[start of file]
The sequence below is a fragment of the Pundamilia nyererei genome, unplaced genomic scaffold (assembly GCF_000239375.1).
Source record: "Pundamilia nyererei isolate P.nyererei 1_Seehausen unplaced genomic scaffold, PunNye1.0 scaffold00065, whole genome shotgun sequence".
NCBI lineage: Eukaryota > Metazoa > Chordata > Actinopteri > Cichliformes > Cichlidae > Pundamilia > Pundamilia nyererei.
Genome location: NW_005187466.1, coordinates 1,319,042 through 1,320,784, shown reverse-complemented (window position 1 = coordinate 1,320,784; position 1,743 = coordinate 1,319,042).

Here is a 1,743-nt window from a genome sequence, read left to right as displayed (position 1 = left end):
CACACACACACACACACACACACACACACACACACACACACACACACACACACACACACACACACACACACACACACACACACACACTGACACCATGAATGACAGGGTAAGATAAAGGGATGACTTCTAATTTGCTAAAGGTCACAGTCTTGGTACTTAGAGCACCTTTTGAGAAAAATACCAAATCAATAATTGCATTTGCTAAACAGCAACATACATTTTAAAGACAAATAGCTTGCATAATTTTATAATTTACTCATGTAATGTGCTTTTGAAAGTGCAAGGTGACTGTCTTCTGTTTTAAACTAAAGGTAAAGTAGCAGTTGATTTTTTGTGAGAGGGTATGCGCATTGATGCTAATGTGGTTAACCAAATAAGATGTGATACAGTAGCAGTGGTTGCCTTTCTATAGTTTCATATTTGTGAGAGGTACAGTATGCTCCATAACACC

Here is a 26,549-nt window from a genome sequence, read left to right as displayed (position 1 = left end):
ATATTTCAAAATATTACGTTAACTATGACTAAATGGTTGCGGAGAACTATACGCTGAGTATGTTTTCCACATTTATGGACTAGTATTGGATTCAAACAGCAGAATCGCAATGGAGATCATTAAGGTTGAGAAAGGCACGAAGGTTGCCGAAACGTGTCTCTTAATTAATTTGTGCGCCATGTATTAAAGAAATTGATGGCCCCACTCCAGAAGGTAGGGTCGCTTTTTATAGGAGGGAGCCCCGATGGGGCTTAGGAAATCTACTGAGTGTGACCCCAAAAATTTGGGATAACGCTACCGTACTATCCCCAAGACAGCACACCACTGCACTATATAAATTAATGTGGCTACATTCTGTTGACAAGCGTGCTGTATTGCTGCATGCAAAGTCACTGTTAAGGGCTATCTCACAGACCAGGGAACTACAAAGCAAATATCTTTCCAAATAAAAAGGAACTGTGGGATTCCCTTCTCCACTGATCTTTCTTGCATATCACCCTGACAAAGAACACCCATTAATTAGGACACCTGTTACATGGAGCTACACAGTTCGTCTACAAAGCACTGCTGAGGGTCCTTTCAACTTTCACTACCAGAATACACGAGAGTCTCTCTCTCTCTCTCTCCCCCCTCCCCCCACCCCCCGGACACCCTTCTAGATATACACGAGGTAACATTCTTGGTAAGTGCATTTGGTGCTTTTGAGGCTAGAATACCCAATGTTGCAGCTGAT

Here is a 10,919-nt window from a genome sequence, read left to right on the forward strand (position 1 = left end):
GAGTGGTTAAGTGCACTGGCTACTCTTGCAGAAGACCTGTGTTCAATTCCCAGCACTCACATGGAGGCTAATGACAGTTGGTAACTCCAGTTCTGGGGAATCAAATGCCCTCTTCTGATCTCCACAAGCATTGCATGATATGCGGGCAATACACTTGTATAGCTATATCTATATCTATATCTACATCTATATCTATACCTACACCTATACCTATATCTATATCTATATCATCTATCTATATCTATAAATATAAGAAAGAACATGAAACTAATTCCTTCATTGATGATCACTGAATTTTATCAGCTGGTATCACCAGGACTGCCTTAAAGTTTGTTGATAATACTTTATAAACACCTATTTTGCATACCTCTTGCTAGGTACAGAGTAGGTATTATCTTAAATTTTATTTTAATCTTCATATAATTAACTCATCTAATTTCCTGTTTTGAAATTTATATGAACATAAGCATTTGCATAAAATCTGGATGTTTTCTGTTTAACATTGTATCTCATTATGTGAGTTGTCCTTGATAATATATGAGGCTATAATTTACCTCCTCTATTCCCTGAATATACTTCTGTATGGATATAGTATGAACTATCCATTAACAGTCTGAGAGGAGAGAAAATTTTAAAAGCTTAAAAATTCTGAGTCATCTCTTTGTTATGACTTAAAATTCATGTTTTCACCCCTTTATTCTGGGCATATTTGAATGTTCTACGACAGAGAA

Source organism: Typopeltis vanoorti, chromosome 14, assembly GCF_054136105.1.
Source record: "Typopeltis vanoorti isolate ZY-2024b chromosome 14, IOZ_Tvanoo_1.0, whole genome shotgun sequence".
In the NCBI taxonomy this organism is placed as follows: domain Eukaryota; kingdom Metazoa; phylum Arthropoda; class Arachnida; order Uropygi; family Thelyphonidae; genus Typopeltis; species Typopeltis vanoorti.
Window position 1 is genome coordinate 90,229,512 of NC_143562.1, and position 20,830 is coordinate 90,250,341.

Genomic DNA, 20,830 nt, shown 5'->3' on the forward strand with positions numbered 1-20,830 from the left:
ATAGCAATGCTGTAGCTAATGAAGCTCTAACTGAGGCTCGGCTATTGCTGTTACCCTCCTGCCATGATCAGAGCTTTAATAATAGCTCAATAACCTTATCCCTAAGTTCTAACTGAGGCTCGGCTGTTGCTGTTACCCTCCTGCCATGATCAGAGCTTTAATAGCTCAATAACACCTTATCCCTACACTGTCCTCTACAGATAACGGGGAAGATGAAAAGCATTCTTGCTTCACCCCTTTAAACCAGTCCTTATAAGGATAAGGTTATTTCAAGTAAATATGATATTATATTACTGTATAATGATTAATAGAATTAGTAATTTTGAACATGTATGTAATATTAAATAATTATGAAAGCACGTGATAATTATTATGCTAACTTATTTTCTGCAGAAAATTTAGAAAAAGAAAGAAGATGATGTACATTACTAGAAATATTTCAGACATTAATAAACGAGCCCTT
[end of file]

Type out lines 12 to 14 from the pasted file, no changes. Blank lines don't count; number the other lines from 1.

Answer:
Source record: "Typopeltis vanoorti isolate ZY-2024b chromosome 14, IOZ_Tvanoo_1.0, whole genome shotgun sequence".
In the NCBI taxonomy this organism is placed as follows: domain Eukaryota; kingdom Metazoa; phylum Arthropoda; class Arachnida; order Uropygi; family Thelyphonidae; genus Typopeltis; species Typopeltis vanoorti.
Window position 1 is genome coordinate 90,229,512 of NC_143562.1, and position 20,830 is coordinate 90,250,341.